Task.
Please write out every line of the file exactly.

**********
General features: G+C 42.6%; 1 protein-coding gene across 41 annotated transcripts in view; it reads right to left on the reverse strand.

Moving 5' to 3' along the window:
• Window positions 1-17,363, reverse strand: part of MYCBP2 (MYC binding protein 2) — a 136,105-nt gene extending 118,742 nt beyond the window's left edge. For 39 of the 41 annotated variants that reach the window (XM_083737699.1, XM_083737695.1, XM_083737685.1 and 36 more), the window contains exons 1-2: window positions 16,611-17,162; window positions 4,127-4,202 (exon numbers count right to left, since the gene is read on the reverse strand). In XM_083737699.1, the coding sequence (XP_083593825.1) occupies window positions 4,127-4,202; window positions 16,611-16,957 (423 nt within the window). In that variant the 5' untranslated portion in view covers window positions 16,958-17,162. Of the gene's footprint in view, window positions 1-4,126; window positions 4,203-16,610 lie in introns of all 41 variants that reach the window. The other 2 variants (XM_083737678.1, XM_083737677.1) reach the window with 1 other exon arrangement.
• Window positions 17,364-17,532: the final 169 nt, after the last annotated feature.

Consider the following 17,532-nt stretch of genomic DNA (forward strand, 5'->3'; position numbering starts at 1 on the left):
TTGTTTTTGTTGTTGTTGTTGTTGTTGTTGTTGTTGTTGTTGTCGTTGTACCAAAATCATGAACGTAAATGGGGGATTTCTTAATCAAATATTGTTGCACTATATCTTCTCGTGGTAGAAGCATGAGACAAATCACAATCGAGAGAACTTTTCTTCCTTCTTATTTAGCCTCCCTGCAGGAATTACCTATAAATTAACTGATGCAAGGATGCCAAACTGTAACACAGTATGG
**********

General features: G+C 42.6%; 1 protein-coding gene across 41 annotated transcripts in view; it reads right to left on the reverse strand.

Moving 5' to 3' along the window:
• Window positions 1-17,363, reverse strand: part of MYCBP2 (MYC binding protein 2) — a 136,105-nt gene extending 118,742 nt beyond the window's left edge. For 39 of the 41 annotated variants that reach the window (XM_083737699.1, XM_083737695.1, XM_083737685.1 and 36 more), the window contains exons 1-2: window positions 16,611-17,162; window positions 4,127-4,202 (exon numbers count right to left, since the gene is read on the reverse strand). In XM_083737699.1, the coding sequence (XP_083593825.1) occupies window positions 4,127-4,202; window positions 16,611-16,957 (423 nt within the window). In that variant the 5' untranslated portion in view covers window positions 16,958-17,162. Of the gene's footprint in view, window positions 1-4,126; window positions 4,203-16,610 lie in introns of all 41 variants that reach the window. The other 2 variants (XM_083737678.1, XM_083737677.1) reach the window with 1 other exon arrangement.
• Window positions 17,364-17,532: the final 169 nt, after the last annotated feature.

Consider the following 17,532-nt stretch of genomic DNA (forward strand, 5'->3'; position numbering starts at 1 on the left):
TTGTTTTTGTTGTTGTTGTTGTTGTTGTTGTTGTTGTTGTTGTCGTTGTACCAAAATCATGAACGTAAATGGGGGATTTCTTAATCAAATATTGTTGCACTATATCTTCTCGTGGTAGAAGCATGAGACAAATCACAATCGAGAGAACTTTTCTTCCTTCTTATTTAGCCTCCCTGCAGGAATTACCTATAAATTAACTGATGCAAGGATGCCAAACTGTAACACAGTATGG